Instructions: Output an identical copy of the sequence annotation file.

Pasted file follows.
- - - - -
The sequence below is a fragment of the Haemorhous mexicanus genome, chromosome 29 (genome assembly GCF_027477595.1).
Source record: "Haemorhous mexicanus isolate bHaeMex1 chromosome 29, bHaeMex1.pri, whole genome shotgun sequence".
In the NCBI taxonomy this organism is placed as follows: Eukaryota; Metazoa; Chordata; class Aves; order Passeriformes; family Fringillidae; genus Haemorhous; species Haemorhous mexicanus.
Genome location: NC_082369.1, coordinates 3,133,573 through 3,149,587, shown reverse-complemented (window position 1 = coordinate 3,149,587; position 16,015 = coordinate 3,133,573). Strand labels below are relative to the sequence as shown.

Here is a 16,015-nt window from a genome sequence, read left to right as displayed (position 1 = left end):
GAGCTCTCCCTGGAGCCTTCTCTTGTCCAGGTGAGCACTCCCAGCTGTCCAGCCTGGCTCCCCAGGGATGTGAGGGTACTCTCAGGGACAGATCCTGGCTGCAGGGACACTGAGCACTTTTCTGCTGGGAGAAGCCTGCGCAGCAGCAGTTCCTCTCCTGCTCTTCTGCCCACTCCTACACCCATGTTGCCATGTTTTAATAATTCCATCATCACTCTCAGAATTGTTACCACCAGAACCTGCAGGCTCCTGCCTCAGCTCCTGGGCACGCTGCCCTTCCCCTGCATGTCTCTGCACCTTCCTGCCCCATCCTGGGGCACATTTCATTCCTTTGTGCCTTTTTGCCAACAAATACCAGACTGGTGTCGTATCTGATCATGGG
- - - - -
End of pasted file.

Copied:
The sequence below is a fragment of the Haemorhous mexicanus genome, chromosome 29 (genome assembly GCF_027477595.1).
Source record: "Haemorhous mexicanus isolate bHaeMex1 chromosome 29, bHaeMex1.pri, whole genome shotgun sequence".
In the NCBI taxonomy this organism is placed as follows: Eukaryota; Metazoa; Chordata; class Aves; order Passeriformes; family Fringillidae; genus Haemorhous; species Haemorhous mexicanus.
Genome location: NC_082369.1, coordinates 3,133,573 through 3,149,587, shown reverse-complemented (window position 1 = coordinate 3,149,587; position 16,015 = coordinate 3,133,573). Strand labels below are relative to the sequence as shown.

Here is a 16,015-nt window from a genome sequence, read left to right as displayed (position 1 = left end):
GAGCTCTCCCTGGAGCCTTCTCTTGTCCAGGTGAGCACTCCCAGCTGTCCAGCCTGGCTCCCCAGGGATGTGAGGGTACTCTCAGGGACAGATCCTGGCTGCAGGGACACTGAGCACTTTTCTGCTGGGAGAAGCCTGCGCAGCAGCAGTTCCTCTCCTGCTCTTCTGCCCACTCCTACACCCATGTTGCCATGTTTTAATAATTCCATCATCACTCTCAGAATTGTTACCACCAGAACCTGCAGGCTCCTGCCTCAGCTCCTGGGCACGCTGCCCTTCCCCTGCATGTCTCTGCACCTTCCTGCCCCATCCTGGGGCACATTTCATTCCTTTGTGCCTTTTTGCCAACAAATACCAGACTGGTGTCGTATCTGATCATGGG